The nation's first-ever film promotion law should be drafted by May, and the final version is expected to be implemented next year, indicate media reports.
The country's film industry generally supports the law, which is being drafted by lawyers and senior decision-makers within China's motion picture industry.
Many insiders, however, are cautiously optimistic about the effect the law will have on China's fledgling film industry.
"This law is much anticipated by Chinese film artists, and it is a step towards the birth of a systematic film law," said veteran film director Xie Fei.
He is not overly excited about the process.
Many senior film-makers have been calling for such legislation for 20 years, Xie noted.
He added the pending law will be a summary of existing regulations and ordinances.
Analyst Li Baojiang, with the China Film Market magazine, said: "Formulation of the film promotion law is no doubt a positive sign China's film industry will enter the golden era of rapid growth."
Officials have constantly revised and/or updated China's film policy since the early 1990s, and especially since 2001 when the nation joined the World Trade Organization.
Those policy adjustments have coincided with changes - including greater market access to foreign firms - in the market conditions within the culture, entertainment, TV and film industries.
"Many rules and regulations have become outdated, and some have hindered the development of those industries," Li said.
"That is why the film promotion law was put on the agenda."
Renowned scriptwriter Wang Xingdong, who is a member of the Special Committees of the Chinese People's Political Consultative Conference and a leading advocate of film industry reforms, agrees with Li.
"China's film sector has become increasingly market-oriented, while the former planned economy has collapsed," he noted.
"There must be favourable conditions, including implementation of relevant laws, to ensure the healthy expansion of China's film industry."
Wang, for four consecutive years, has called for a film-rating system in China to simplify film-examination procedures, to reduce unnecessary risks for films' investors and to protect Chinese youth.
The first rough outline of the film promotion law was drafted in 1984, during a film industry conference, called by SFB, in Guiyang, capital of Southwest China's Guizhou Province, Wang said.
"But it seems policy-makers will only consider it when the Chinese film market reaches a critical point, as it has today," Wang added.
He compares the proposed law with a "sword," a "shield," a "traffic-light system," a "passport" and a "statute book."
As a "sword," the law is expected to guard against copyright infringement and protect the lawful rights of all parties in China's film industry, Wang explained.
Piracy has long plagued China's music and film industries, Wang said.
In some regions of the country, pirated VCDs and DVDs have held about 90 per cent of the markets, which has resulted in losses worth hundreds of millions of yuan for copyright owners.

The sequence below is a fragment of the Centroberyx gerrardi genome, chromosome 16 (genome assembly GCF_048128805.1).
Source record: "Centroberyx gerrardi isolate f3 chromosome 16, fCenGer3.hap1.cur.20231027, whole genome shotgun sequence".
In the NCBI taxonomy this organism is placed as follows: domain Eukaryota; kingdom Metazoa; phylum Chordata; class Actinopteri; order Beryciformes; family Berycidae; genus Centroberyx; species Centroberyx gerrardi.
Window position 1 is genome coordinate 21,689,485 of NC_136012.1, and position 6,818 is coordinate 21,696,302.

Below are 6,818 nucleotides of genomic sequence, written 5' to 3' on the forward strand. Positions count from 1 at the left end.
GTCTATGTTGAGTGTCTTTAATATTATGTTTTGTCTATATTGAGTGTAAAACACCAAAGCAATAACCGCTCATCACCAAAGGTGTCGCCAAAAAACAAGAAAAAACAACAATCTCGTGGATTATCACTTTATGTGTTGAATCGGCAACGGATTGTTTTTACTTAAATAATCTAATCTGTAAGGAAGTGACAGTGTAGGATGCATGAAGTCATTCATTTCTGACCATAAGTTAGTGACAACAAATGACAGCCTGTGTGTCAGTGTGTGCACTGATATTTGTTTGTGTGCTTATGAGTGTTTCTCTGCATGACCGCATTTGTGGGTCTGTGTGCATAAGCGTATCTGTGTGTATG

As a "shield," the film law is expected to protect the due rights of all parties in China's film sector.
Those parties include, among others, films' producers, investors and distributors, movie theatres' owners and broadcasters, Wang said.
As a "traffic light," the law - through its film rating system and enforcement measures - is expected to protect Chinese youth.
As a "passport," the law is expected to put China's film industry and Chinese film-makers on an equal footing with their overseas counterparts in the global film market.
"Implementation of the film promotion law could lay the solid legal basis for smooth international exchanges, the trading of film-related products and the free flow of talented industry employees," Wang said.
As a "statute book," the law will replace several government circulars, regulations and ordinances that are not necessarily compulsory, stable, normal and/or accurate.
"A well regulated film industry will surely grow more freely and more quickly," Wang said.
"As the law draws a clear line between what can be done and what cannot be done, many man-made hindrances and injustices can be avoided in the industry."
However, Li Bolun, chairman of Beijing Century Hero Film and TV Co Ltd, said existing film policies have not resolved all of the issues hampering the brisk development of China's film industry.
He said he hopes the new law will contain tax exemptions for private and overseas film production companies, and will establish a film financing and funding mechanism.
Wang Zhongjun, president of Huayi Brothers Taihe Film Investment Co, said the law must also outline clear criteria for the market entry of private and overseas investment.
Yu Dong, general manager of Poly Bona Film Distribution Co Ltd, hopes the law will protect the rights of copyrights owners and film distributors.
"Besides the rampant piracy, irregularities in the distribution sector, such as widespread unauthorized screenings in cinemas in certain regions, severely hurt the film industry," Yu said.
Many industry analysts suggest the law should eliminate monopolies - the China Film Group Corp has long been the sole importer of overseas films - and allow the market to decide which distributors will be the big winners and losers.
"What the film promotion law will be about is vague. We might as well wait and see how much the law benefits the film-makers and the film industry," Xie said.